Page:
Even if they don’t go to all that trouble, criminals might try to trick you to hand them your codes, by calling you or spoofing a website you typically visit. At that point they can use the code for about 60 seconds to try to break in, said Ryan Noon, chief executive at security firm Material Security.
Security keys protect you in two ways: First, there’s no code to steal, and second, they use a security protocol to verify the website’s domain during login, so they won’t work on fake sites.
You can also add an authenticator app such as Authy to your most important accounts, to use only as a backup. But once you add these secure methods, you should consider removing the text-message code option.
In the rare case that someone snoops your passcode then steals your iPhone, beware: The perpetrator could still make Apple ID account changes using only the passcode, and even remove security keys from your account.
What happens if you lose your key?
The most important rule of security keys is to buy an extra one (or two).
“Think of your security key as you would a house or car key,” said Derek Hanson, Yubico’s vice president of solutions architecture. “It’s always recommended that you have a spare.”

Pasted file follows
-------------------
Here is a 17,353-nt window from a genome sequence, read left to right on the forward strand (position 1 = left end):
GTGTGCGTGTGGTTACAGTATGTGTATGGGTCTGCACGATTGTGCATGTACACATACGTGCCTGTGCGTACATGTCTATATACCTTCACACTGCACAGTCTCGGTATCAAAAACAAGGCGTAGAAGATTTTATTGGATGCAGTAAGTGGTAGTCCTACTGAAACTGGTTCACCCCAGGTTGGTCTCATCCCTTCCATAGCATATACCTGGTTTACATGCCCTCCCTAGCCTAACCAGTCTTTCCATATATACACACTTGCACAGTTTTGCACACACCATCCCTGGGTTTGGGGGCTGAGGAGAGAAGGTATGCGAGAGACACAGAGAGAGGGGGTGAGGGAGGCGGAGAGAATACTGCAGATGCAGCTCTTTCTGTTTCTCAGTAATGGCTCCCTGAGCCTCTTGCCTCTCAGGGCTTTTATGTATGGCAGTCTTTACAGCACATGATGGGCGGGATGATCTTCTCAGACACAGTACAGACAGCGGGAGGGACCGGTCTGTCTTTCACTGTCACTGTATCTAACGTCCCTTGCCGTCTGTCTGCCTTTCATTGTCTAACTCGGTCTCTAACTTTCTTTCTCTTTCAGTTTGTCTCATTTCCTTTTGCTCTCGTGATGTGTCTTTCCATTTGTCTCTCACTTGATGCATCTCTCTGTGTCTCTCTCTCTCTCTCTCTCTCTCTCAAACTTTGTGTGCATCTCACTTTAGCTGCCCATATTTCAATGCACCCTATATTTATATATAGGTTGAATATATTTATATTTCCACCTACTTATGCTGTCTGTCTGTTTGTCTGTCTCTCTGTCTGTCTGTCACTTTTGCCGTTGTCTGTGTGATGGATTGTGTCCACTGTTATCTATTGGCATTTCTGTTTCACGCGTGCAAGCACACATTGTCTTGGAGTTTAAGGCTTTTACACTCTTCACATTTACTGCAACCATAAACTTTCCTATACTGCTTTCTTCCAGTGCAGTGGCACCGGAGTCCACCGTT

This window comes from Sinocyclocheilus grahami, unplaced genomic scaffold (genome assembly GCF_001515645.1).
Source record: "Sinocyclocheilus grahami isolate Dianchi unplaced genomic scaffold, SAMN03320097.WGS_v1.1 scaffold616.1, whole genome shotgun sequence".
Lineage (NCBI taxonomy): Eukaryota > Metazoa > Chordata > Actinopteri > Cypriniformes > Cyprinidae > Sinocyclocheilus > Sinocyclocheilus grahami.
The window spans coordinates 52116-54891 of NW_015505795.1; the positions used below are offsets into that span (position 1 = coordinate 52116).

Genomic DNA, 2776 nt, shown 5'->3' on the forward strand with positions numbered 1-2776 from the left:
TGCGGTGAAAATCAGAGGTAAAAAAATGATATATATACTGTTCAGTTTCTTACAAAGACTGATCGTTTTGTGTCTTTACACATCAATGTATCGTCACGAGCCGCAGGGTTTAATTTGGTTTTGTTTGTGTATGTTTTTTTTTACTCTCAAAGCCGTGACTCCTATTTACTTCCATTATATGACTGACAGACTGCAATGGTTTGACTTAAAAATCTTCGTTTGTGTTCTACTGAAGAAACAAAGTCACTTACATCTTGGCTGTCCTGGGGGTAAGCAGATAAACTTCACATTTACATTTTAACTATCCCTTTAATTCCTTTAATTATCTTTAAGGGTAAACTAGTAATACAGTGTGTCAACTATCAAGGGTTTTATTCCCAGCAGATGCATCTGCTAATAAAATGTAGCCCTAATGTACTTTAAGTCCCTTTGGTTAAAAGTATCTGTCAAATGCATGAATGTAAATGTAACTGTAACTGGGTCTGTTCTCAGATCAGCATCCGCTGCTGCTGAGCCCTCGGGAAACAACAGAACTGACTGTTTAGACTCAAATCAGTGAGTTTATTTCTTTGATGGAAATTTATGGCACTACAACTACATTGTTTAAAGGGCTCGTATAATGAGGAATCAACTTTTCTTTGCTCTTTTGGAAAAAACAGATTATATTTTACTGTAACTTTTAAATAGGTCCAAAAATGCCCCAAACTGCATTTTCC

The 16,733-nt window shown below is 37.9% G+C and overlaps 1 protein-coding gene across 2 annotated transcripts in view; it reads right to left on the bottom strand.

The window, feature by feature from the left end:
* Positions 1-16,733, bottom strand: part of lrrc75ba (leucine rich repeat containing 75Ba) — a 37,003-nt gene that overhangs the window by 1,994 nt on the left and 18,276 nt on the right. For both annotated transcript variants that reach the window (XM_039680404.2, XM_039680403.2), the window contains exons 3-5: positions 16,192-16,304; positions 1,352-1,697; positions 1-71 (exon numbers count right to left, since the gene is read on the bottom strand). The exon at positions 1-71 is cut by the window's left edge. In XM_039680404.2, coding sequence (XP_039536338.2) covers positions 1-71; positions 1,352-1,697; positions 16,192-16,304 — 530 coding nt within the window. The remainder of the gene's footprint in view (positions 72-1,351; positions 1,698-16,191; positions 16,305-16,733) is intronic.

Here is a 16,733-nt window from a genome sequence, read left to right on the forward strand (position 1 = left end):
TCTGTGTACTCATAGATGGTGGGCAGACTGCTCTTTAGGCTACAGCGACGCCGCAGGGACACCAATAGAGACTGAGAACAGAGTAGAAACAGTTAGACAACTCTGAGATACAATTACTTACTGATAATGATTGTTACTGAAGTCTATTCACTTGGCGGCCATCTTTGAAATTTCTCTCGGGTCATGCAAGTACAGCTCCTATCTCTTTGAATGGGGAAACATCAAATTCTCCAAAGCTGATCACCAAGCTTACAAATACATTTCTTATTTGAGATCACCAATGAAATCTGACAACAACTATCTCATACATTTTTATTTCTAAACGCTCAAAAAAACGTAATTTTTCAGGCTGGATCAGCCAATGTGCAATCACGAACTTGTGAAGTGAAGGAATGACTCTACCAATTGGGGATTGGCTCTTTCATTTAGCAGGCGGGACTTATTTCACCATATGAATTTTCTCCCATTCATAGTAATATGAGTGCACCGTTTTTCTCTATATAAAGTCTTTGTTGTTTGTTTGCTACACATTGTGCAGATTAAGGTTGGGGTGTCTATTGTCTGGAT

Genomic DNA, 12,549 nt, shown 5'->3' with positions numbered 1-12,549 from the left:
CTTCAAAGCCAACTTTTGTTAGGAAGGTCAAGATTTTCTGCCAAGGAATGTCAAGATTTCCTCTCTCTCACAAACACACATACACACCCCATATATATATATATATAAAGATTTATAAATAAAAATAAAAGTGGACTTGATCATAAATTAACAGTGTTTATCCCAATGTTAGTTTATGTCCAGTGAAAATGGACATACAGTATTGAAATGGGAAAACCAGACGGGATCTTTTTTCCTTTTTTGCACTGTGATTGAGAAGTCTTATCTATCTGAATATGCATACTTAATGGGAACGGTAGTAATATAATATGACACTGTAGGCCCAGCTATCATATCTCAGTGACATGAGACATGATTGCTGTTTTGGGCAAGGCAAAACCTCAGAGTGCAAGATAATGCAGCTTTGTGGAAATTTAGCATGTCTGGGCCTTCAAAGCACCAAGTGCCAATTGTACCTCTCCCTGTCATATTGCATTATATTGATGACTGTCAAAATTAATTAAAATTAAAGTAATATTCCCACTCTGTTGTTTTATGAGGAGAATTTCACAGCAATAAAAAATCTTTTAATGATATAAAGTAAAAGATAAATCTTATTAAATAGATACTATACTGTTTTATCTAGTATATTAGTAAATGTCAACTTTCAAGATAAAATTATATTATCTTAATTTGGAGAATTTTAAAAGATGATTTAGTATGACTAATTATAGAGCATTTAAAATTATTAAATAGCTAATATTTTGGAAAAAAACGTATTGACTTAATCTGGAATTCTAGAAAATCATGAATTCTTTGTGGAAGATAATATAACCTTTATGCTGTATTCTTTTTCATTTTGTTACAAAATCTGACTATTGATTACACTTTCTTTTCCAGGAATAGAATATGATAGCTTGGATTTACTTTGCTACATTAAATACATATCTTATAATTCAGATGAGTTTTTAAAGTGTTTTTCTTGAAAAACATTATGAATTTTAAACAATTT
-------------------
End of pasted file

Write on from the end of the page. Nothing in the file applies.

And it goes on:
If you lose a security key, remove it from your accounts immediately. You should have already registered your spare or an authenticator app as a backup to use in the meantime.
Where can you use a security key?
Start with your most valuable accounts: Google, Apple, Microsoft, your password manager, your social–media accounts and your government accounts.
When it comes to financial institutions, many banks don’t offer security-key protection as an option, though most leading crypto exchanges do.
What comes after security keys?
Security professionals and tech companies widely agree that passkeys are the future. They’re a new type of software option that combines the high security of a physical key with the convenience of biometrics such as your face or fingerprints. Passkeys are supported across the Android, iOS, Mac and Windows platforms, and some of your favourite sites already let you use them.
You can create a passkey on Facebook in security settings by following the app’s instructions under the security-key option. Dropbox has a similar passkey setup. Once you’re done, you’ll use your face or fingerprint as a second factor, instead of a code or key.
Eventually, physical security keys could be what we keep safe in strong boxes, as backups for our biometric-enabled passkeys. Even then, you’re probably going to want to have spares.